These fakes can also be beneficial, in a strange way. Folk posits a huge issue with keeping sneakers under wraps—they will sometimes leak, or even worse, be stolen. “The sad part of this is that most of the ‘fakes’ are either made from a [stolen] real pair or in the same factory authentic pairs are made.” Inherently, it’s bad business for Nike, or Supreme, or adidas. But ideally, they can gauge the hype for a shoe—and if fans revolt or show no interest, they chalk it up to the counterfeit marketplace. No harm, no foul—unless you get scammed.
The reselling market for fakes will be around as long as streetwear remains popular and mainstream, and as long as impressionable men and women have a desire to maintain a place in popular culture—there will always be a market for people who don’t care how authentic their gear is. The best advice is to be safe, and only buy from trusted resellers... or have a quick index finger on release day.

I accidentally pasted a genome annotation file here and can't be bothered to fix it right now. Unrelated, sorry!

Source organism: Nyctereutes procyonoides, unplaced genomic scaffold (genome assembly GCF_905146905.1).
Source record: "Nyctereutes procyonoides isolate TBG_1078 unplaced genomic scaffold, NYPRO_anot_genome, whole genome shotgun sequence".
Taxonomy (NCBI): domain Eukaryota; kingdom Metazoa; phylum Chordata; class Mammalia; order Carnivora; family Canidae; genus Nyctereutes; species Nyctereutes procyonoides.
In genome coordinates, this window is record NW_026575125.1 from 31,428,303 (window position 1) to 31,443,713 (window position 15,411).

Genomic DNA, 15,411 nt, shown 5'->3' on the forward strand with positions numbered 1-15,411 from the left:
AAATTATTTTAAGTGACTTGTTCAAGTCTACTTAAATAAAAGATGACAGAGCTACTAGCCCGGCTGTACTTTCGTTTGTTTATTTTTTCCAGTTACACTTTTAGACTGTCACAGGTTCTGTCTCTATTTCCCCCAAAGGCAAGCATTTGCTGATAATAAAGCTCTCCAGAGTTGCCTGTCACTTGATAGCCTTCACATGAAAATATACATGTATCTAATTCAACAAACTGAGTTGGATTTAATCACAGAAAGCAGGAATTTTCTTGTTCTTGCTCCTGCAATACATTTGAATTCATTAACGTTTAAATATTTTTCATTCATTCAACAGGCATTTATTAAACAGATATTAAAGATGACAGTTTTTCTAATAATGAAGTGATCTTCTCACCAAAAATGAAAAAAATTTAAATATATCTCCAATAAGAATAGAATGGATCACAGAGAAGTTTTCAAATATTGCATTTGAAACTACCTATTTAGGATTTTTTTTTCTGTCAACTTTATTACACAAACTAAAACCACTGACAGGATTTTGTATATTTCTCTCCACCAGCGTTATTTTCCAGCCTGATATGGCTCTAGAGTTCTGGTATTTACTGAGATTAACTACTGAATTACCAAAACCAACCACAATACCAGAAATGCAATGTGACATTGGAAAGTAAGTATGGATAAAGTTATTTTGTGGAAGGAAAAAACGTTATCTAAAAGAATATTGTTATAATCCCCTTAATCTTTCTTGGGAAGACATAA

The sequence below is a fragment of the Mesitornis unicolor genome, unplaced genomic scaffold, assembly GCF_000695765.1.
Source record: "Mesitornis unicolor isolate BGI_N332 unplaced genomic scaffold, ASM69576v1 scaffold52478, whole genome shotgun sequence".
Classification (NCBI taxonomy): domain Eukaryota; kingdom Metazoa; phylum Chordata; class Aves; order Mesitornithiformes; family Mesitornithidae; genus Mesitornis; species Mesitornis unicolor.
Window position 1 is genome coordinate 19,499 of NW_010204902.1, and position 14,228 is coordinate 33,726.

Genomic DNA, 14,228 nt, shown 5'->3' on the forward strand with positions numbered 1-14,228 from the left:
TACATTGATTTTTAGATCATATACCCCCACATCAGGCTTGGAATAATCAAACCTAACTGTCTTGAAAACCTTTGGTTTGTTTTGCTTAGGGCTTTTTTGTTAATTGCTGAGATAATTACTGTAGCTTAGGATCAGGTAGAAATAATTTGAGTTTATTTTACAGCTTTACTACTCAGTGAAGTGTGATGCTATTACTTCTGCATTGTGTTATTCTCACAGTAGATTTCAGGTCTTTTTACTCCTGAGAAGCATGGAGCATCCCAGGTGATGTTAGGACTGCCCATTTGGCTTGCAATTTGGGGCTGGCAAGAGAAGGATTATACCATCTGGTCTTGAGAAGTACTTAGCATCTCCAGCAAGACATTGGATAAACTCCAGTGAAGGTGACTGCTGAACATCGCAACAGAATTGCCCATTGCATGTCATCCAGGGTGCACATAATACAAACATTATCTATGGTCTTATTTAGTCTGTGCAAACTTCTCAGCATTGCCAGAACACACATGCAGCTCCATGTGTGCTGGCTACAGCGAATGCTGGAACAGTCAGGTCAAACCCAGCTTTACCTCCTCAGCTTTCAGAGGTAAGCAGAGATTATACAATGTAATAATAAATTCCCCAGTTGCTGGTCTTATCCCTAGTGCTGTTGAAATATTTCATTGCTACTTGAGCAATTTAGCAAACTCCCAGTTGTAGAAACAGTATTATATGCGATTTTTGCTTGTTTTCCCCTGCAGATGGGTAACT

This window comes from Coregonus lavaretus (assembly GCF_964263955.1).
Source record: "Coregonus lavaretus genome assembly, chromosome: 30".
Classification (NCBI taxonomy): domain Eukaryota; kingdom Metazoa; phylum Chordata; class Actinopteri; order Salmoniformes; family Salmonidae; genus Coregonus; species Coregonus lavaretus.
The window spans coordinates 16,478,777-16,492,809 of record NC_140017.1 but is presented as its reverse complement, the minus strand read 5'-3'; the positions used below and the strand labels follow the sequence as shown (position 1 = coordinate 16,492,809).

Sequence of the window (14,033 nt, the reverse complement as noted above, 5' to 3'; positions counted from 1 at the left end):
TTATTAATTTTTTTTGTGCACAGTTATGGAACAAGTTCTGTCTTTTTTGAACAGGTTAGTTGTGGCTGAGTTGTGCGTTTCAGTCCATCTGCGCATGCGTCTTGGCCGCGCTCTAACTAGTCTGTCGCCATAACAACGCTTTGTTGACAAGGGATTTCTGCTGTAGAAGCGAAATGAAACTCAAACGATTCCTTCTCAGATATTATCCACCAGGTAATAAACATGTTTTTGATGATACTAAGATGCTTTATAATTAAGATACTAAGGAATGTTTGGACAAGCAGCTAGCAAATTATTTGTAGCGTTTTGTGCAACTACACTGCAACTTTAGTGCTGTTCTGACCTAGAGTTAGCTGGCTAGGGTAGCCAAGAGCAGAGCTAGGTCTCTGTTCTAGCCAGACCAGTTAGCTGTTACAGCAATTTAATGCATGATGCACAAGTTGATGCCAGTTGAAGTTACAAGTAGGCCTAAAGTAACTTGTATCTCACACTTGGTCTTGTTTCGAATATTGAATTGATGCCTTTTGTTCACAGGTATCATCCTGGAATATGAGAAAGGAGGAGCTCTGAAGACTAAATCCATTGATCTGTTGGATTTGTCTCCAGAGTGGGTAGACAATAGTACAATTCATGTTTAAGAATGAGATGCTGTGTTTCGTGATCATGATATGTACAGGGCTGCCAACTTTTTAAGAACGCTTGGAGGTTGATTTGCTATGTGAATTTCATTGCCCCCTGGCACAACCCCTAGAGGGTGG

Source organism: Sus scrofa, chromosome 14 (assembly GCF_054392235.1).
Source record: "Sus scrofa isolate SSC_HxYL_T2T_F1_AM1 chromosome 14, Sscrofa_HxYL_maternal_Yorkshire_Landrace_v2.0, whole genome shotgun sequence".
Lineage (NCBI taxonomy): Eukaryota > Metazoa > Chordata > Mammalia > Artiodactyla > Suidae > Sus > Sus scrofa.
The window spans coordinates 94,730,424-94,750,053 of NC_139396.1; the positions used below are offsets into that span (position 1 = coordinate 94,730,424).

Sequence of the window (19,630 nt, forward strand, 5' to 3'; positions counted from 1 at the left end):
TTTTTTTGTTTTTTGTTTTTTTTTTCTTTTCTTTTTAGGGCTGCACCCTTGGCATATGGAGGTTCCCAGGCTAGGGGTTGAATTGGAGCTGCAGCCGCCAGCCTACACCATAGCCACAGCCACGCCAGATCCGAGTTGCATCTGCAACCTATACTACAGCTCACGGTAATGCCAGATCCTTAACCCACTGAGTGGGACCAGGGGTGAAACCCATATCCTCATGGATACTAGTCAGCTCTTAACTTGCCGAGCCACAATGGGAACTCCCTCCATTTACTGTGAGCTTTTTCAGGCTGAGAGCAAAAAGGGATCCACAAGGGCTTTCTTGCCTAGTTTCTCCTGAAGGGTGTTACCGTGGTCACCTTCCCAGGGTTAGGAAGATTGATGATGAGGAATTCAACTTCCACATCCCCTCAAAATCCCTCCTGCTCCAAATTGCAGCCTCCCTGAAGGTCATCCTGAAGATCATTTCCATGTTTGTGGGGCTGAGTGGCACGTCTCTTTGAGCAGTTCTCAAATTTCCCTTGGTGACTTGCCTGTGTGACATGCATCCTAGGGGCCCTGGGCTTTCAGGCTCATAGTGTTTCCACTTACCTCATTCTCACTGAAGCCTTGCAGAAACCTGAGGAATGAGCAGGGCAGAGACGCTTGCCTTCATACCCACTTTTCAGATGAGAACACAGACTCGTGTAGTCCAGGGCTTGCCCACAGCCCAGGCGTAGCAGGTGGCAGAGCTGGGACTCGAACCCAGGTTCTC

Trusted Resellers (According to DJ Folk):